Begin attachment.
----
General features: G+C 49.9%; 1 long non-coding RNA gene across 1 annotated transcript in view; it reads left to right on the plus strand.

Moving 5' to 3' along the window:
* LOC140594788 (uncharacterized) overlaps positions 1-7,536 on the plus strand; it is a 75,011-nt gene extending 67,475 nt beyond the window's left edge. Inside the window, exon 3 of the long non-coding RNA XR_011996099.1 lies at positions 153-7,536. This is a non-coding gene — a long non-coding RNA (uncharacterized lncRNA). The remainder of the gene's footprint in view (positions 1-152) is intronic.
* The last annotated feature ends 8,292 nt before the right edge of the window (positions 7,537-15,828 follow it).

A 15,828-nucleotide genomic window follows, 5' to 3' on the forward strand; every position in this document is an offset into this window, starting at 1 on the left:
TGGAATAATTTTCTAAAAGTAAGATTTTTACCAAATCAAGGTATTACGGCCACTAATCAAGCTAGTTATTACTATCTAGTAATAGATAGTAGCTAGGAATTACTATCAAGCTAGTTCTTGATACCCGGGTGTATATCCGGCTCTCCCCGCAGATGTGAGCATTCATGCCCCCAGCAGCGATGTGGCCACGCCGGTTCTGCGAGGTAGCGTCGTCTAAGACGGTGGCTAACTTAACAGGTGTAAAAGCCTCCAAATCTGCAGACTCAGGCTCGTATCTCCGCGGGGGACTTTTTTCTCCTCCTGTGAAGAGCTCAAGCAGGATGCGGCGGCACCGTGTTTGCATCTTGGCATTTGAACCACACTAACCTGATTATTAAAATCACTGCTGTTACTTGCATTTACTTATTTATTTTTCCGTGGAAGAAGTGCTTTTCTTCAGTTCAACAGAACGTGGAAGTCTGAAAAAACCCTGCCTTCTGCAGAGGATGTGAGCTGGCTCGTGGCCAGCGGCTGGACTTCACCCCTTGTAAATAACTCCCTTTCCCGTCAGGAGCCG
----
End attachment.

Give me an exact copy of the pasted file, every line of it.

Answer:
General features: G+C 49.9%; 1 long non-coding RNA gene across 1 annotated transcript in view; it reads left to right on the plus strand.

Moving 5' to 3' along the window:
* LOC140594788 (uncharacterized) overlaps positions 1-7,536 on the plus strand; it is a 75,011-nt gene extending 67,475 nt beyond the window's left edge. Inside the window, exon 3 of the long non-coding RNA XR_011996099.1 lies at positions 153-7,536. This is a non-coding gene — a long non-coding RNA (uncharacterized lncRNA). The remainder of the gene's footprint in view (positions 1-152) is intronic.
* The last annotated feature ends 8,292 nt before the right edge of the window (positions 7,537-15,828 follow it).

A 15,828-nucleotide genomic window follows, 5' to 3' on the forward strand; every position in this document is an offset into this window, starting at 1 on the left:
TGGAATAATTTTCTAAAAGTAAGATTTTTACCAAATCAAGGTATTACGGCCACTAATCAAGCTAGTTATTACTATCTAGTAATAGATAGTAGCTAGGAATTACTATCAAGCTAGTTCTTGATACCCGGGTGTATATCCGGCTCTCCCCGCAGATGTGAGCATTCATGCCCCCAGCAGCGATGTGGCCACGCCGGTTCTGCGAGGTAGCGTCGTCTAAGACGGTGGCTAACTTAACAGGTGTAAAAGCCTCCAAATCTGCAGACTCAGGCTCGTATCTCCGCGGGGGACTTTTTTCTCCTCCTGTGAAGAGCTCAAGCAGGATGCGGCGGCACCGTGTTTGCATCTTGGCATTTGAACCACACTAACCTGATTATTAAAATCACTGCTGTTACTTGCATTTACTTATTTATTTTTCCGTGGAAGAAGTGCTTTTCTTCAGTTCAACAGAACGTGGAAGTCTGAAAAAACCCTGCCTTCTGCAGAGGATGTGAGCTGGCTCGTGGCCAGCGGCTGGACTTCACCCCTTGTAAATAACTCCCTTTCCCGTCAGGAGCCG